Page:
Oil futures continue to grow as data showed a decline in U.S. crude oil inventories

Market Insights
Heating Oil
July 30, 2021
Recap:  Oil futures resumed their ascent on Thursday, after data released on Wednesday showed U.S. crude oil inventories falling by 4.1 million barrels for the week ended July 23, marking the ninth weekly decline in 10 weeks. Brent pushed above $76 a barrel, while WTI climbed toward $74 a barrel, as weakness in the U.S. dollar helped to lift prices. September WTI broke above $72.48; the 62% retracement provided by the July high of $76.98 and the July low of $65.21 and extended its gains beyond the downward trend line that can be depicted on a daily spot continuation chart. This opens up the opportunity for a run at $75. This spot contract settled at $73.62, a gain of $1.23, or 1.7%, the highest front month settlement since July 13. Brent for September delivery added $1.31, or 1.8%; to settle at $76.05 a barrel, while the more actively traded October contract tacked on $1.23, or 1.7%, to settle at $75.10 a barrel. August RBOB closed up 1.9% at $2.35 a gallon, the highest front-month settlement since October 2014. August heating oil rose nearly 1.6% to $2.19 a gallon for the highest finish since November 2018. The August contracts expire at the end of Friday’s session. 

Technical Analysis:  While it appears that investors are downplaying COVID-19 and its impact on demand, the direction of crude oil prices is still very closely tied to the coronavirus, as the Delta variant continues to spread across the globe. There is risk to the demand outlook due to new restrictions, but so far there has been no noticeable impact on demand for fuel. Perhaps what is helping drive crude oil prices higher these past couple of days is the drop in gasoline and distillate stocks. So far, we’re not seeing any signs of demand destruction from the new coronavirus outbreak despite what the  media is saying. Furthermore, the Federal Reserve even said on Wednesday in its policy statement that the U.S. economic recovery is still on track despite the rise in coronavirus infections. However, along with the spread of the Delta variant, is Beijing’s crackdown on the misuse of import quotas combined with the impact of high crude prices, which could see China’s growth in oil imports sink to the lowest in two decades in 2021, despite an expected rise in refining rates in the second half. And then of course there is OPEC and its allies, gearing up to increase output. With all of these underlying factors, it is getting difficult to think that crude oil prices will have a smooth ride to the upside. It is because of this, we remain cautious in taking on significant length.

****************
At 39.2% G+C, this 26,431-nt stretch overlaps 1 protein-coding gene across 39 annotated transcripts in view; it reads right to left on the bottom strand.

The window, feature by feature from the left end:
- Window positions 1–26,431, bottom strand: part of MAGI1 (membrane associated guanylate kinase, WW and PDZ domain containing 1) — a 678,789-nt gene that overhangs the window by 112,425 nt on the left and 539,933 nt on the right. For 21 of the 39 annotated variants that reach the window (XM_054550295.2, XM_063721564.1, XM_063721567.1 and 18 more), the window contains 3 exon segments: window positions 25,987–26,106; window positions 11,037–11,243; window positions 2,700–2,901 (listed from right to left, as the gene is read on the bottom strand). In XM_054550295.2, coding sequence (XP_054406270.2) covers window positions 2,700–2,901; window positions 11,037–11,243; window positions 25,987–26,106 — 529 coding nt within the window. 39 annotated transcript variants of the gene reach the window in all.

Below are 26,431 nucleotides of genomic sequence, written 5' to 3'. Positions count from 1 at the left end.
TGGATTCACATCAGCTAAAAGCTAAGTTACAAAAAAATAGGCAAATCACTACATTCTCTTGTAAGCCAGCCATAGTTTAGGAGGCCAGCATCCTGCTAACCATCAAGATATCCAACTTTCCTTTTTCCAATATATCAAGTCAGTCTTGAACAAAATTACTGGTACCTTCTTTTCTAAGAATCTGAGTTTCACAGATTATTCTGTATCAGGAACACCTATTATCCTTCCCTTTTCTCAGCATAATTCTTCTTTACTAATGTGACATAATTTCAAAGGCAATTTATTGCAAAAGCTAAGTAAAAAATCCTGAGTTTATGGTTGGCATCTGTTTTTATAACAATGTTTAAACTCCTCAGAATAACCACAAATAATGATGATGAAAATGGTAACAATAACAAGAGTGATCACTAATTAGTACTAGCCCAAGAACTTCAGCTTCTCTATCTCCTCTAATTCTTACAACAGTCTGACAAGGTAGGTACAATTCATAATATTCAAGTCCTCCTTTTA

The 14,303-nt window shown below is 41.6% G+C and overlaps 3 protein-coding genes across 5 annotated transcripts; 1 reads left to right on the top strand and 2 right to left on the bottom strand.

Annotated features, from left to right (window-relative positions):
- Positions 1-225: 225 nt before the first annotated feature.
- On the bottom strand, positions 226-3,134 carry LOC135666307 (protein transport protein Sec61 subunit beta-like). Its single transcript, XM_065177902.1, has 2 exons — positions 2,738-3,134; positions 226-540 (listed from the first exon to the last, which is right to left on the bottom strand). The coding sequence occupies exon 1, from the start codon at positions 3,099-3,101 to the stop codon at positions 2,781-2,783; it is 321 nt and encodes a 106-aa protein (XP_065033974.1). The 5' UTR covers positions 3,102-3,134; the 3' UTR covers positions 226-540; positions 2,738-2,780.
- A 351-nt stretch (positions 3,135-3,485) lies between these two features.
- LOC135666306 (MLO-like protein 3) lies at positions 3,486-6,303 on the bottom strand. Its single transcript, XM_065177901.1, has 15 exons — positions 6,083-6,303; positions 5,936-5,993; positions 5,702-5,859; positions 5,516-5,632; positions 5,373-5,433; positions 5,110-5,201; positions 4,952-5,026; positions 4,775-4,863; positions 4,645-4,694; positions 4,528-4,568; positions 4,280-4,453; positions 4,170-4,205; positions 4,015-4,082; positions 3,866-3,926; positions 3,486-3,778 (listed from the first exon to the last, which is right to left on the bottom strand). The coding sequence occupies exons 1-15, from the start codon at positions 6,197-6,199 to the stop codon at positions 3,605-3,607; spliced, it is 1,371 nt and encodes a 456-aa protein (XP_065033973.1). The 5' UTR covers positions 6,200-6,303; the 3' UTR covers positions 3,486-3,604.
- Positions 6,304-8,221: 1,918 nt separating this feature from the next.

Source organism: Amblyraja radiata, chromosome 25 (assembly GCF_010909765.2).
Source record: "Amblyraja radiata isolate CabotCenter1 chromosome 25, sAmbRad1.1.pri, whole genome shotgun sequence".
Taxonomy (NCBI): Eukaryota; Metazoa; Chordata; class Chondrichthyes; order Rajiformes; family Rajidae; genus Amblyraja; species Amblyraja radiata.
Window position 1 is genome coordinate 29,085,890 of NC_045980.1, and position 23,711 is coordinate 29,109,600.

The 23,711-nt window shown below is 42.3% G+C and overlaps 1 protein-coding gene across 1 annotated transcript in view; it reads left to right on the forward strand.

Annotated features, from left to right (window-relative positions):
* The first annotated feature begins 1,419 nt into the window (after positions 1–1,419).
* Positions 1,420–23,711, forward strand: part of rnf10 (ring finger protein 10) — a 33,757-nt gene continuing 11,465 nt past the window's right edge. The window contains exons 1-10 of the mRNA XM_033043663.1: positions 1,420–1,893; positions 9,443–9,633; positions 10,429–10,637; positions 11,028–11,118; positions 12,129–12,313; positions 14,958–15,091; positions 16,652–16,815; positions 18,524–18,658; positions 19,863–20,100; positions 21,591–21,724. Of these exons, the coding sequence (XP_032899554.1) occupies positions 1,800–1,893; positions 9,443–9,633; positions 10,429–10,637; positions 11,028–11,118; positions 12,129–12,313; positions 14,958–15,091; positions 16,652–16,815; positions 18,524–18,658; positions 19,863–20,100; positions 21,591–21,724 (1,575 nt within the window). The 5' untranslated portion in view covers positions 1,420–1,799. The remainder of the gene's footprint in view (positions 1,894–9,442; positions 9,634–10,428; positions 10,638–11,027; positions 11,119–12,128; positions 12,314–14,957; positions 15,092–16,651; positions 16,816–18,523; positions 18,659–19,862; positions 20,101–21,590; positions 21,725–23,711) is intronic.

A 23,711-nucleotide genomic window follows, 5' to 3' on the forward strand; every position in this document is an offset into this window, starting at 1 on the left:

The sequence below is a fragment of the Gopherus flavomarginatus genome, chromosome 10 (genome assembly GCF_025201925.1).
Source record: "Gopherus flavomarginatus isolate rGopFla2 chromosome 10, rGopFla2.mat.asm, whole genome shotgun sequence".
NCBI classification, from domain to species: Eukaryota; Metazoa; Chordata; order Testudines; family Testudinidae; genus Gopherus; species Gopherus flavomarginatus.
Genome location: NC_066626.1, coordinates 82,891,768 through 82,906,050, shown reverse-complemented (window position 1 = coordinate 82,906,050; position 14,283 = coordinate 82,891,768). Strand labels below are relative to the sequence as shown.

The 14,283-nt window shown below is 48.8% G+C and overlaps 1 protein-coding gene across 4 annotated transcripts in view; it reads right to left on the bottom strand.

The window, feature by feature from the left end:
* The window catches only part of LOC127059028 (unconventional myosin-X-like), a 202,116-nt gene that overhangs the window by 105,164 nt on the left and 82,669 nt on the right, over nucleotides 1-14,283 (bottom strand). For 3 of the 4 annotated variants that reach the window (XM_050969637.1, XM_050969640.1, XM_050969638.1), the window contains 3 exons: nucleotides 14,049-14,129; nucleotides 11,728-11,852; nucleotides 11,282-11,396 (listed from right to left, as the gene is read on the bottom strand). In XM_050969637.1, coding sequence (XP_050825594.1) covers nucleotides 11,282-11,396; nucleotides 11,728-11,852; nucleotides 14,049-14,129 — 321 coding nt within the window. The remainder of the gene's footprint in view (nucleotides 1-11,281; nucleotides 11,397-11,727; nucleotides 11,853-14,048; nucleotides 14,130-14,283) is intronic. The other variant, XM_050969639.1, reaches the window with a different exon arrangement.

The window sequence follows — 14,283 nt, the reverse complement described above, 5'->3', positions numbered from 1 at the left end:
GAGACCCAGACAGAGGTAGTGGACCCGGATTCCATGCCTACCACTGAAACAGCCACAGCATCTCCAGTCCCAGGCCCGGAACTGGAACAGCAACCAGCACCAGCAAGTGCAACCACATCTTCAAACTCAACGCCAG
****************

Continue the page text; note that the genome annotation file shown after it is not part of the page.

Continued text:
Fundamental News:  Shell’s CEO, Ben van Beurden, said volatility in commodity prices may continue for some time.  Meanwhile, Shell’s CFO, Jessica Uhl, said global fuel sales are at 90% to 100% of pre-pandemic levels.
Gasoline stocks held in the Amsterdam-Rotterdam-Antwerp terminal in the week ending July 29th fell by 8.73% on the week and by 42.52% on the year to 795,000 tons, while gasoil stocks fell by 0.81% on the week and by 18.95% on the year to 2.087 million tons and fuel oil stocks increased by 4.59% on the week but fell by 14.58% on the year to 1.072 million tons.  Naphtha stocks increased by 69.07% on the week but fell by 11.83% on the year to 328,000 tons and jet fuel stocks increased by 2.63% on the week and by 24.97% on the year to 1.171 million tons.

U.S. economic growth solidly in the second quarter as massive government aid and vaccinations against COVID-19 fueled spending on travel-related services.  The U.S. Commerce Department said GDP increased at a 6.5% annualized rate in the second quarter. The economy grew at a revised 6.3% rate in the first quarter.  The Commerce Department also published revisions to GDP data, which showed the economy contracting 3.4% in 2020, instead of 3.5% as previously estimated. The revisions to growth in other years and quarters were minor. From 2015 to 2020, GDP increased at an average annual rate of 1.1%, unrevised from previously published estimates.  The Commerce Department also reported that consumer spending in the second quarter increased by 11.8%, while business investment increased by 8% in the second quarter. 

Early Market Call - as of 8:15 AM EDT
WTI - Sep $73.78, up 16 cents
RBOB - Aug $2.3540, down 34 points
HO - Aug $2.1917, down 1 point
View the Sprague Refined Products Market Watch Report in a downloadable pdf format by clicking below.

Click to view more online:
Heating Oil Supplier

Diesel Supplier
View market updates
View our refined products glossary
Go to SpraguePORT online